It's a sad day when success is punished and mediocrity is rewarded. That’s not the American way.

    I am not rich by any means. I served in the US Army for 20 plus years and worked for 48 of my 60 years. I came from nothing and am comfortable now. This is a great country.

    March 20, 2009 at 4:58 pm |
  3. dawn flynn

    FLLW UP...AIG I previously asked CNN which politicians benefited the most (money donations) from AIG last year? Then we will know who slipped the bonus amendment bill by us. I am so tired of hearing the the obamma adm. states they were afraid of losing wall str. talent... where would we lose them? WALMART?????

    March 20, 2009 at 12:19 pm |
  4. dawn flynn

    This is not to bash our President, but Please report the politicians that benefited most with AIG monies last year. The answer will inform the country of why the bonus bill was passed. END OF STORY!!!!

    March 20, 2009 at 12:09 pm |
  5. dawn flynn cnn - just on Surplus for North Dakota!!! Nice, how many prison are in the state of North Dakota? With the huge increase of its census, they better well have a surplus of monies.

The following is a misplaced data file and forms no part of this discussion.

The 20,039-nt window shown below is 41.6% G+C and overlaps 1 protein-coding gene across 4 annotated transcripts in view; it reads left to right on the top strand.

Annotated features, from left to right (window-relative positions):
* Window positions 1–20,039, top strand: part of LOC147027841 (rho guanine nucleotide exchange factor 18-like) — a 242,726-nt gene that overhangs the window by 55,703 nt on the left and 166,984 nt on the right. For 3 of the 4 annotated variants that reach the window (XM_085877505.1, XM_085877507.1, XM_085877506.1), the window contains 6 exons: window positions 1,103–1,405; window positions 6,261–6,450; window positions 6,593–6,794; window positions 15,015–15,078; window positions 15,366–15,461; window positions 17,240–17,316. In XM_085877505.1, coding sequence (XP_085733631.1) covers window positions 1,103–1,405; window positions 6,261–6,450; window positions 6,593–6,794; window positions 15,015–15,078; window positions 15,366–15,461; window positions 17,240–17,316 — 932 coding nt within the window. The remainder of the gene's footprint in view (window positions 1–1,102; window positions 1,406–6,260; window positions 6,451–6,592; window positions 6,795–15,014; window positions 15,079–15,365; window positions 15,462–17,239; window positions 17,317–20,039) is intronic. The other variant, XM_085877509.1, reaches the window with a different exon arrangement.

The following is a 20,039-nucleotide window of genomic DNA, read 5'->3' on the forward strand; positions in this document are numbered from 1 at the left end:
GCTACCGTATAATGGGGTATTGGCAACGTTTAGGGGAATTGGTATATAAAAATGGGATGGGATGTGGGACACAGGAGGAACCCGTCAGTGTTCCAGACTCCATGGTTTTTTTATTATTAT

March 20, 2009 at 12:07 pm |
  6. LIN

    Pat you have expressed something that I almost wrote this morning myself. CNN and all the other news media are really working this over and I am honestly tired of listening to the crap. I have stopped watching them on the TV and will log out of here after this posting. But there is no good news anywhere so I am going to spend more time outside in my garden and with my dogs! They are peaceful and never complain. 🙂

    March 20, 2009 at 9:19 am |
  7. Chris

    I have a question: What have you heard of mitigation funding groups that help people get better loans or keep their homes by mitigating with the banks.?

    March 20, 2009 at 8:49 am |
  8. Patricia Edie

    Dear Cnn:
    I have been watching you in the mornings and any time I need the news for many years.....but you are losing a costumer here...and fast! (well, actually several costumers)